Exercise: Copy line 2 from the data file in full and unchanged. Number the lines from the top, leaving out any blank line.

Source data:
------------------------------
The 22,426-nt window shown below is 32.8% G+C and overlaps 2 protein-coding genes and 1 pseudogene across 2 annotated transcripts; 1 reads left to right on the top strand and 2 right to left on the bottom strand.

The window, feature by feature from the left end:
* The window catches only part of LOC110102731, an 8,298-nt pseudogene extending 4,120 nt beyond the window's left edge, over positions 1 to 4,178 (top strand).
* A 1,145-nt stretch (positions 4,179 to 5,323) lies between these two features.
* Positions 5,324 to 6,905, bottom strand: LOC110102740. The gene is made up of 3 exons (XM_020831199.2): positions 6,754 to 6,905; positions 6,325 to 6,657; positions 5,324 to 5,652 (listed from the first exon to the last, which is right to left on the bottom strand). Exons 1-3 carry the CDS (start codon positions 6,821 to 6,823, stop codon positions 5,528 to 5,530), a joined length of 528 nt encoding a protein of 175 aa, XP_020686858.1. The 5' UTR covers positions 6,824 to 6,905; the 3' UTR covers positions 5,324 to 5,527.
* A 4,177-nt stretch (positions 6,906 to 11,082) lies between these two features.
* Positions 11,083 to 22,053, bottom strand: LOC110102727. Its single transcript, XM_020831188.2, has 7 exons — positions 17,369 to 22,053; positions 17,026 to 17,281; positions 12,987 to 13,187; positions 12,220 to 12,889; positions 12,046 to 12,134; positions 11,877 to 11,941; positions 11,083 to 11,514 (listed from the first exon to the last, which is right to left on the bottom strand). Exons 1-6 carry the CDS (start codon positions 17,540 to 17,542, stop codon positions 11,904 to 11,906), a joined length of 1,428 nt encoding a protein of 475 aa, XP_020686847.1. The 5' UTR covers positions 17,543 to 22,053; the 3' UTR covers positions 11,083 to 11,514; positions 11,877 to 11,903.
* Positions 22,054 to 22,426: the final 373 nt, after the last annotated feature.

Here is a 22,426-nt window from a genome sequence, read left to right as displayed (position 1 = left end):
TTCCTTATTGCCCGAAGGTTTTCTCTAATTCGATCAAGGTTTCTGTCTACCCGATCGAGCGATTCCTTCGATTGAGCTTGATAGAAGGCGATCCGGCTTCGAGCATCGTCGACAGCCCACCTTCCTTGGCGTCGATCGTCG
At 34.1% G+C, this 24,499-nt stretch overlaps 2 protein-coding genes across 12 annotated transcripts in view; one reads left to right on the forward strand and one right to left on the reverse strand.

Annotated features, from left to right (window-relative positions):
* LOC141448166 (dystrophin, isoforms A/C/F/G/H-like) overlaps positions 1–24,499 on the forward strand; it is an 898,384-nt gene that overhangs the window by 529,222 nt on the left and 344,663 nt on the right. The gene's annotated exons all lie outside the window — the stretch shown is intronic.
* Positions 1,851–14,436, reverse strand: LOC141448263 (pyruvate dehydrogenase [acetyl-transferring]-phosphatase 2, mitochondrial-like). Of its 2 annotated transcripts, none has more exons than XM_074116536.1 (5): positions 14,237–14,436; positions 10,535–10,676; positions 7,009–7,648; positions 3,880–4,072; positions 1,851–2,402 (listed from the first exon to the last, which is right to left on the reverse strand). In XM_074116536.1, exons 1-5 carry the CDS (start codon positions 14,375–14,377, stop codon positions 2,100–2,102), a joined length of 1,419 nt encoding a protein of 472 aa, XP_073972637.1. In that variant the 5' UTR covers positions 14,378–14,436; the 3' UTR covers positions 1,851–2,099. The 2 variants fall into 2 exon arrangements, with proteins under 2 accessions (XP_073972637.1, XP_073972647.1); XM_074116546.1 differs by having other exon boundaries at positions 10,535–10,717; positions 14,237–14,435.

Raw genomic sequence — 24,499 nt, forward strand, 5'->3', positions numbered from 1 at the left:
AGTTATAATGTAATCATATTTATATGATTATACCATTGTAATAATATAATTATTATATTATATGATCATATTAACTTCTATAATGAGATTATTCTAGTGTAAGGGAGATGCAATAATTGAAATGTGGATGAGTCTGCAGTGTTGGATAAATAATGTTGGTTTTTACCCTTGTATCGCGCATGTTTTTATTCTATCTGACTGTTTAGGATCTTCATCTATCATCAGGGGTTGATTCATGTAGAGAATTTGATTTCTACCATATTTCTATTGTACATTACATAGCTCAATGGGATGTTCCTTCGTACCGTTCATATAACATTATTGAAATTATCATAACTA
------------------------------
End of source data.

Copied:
The window, feature by feature from the left end: